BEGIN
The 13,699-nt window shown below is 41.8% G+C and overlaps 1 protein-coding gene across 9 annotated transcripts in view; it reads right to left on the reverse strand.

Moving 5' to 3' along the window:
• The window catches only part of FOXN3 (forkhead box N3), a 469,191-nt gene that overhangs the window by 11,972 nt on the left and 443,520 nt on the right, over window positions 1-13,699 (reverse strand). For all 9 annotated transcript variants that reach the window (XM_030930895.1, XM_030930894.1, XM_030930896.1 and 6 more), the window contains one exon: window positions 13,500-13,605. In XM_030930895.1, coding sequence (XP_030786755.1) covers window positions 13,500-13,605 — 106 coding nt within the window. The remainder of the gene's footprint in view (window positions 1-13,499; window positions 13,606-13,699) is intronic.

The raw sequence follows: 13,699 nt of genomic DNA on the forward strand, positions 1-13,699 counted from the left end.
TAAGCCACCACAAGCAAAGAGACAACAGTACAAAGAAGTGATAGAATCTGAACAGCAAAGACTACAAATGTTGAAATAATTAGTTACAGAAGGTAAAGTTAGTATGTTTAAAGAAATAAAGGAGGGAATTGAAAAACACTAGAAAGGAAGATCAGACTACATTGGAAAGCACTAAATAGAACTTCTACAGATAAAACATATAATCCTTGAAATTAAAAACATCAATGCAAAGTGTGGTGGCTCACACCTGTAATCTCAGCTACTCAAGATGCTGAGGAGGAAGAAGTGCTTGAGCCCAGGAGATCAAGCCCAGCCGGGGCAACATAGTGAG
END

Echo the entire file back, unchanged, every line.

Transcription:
The 13,699-nt window shown below is 41.8% G+C and overlaps 1 protein-coding gene across 9 annotated transcripts in view; it reads right to left on the reverse strand.

Moving 5' to 3' along the window:
• The window catches only part of FOXN3 (forkhead box N3), a 469,191-nt gene that overhangs the window by 11,972 nt on the left and 443,520 nt on the right, over window positions 1-13,699 (reverse strand). For all 9 annotated transcript variants that reach the window (XM_030930895.1, XM_030930894.1, XM_030930896.1 and 6 more), the window contains one exon: window positions 13,500-13,605. In XM_030930895.1, coding sequence (XP_030786755.1) covers window positions 13,500-13,605 — 106 coding nt within the window. The remainder of the gene's footprint in view (window positions 1-13,499; window positions 13,606-13,699) is intronic.

The raw sequence follows: 13,699 nt of genomic DNA on the forward strand, positions 1-13,699 counted from the left end.
TAAGCCACCACAAGCAAAGAGACAACAGTACAAAGAAGTGATAGAATCTGAACAGCAAAGACTACAAATGTTGAAATAATTAGTTACAGAAGGTAAAGTTAGTATGTTTAAAGAAATAAAGGAGGGAATTGAAAAACACTAGAAAGGAAGATCAGACTACATTGGAAAGCACTAAATAGAACTTCTACAGATAAAACATATAATCCTTGAAATTAAAAACATCAATGCAAAGTGTGGTGGCTCACACCTGTAATCTCAGCTACTCAAGATGCTGAGGAGGAAGAAGTGCTTGAGCCCAGGAGATCAAGCCCAGCCGGGGCAACATAGTGAG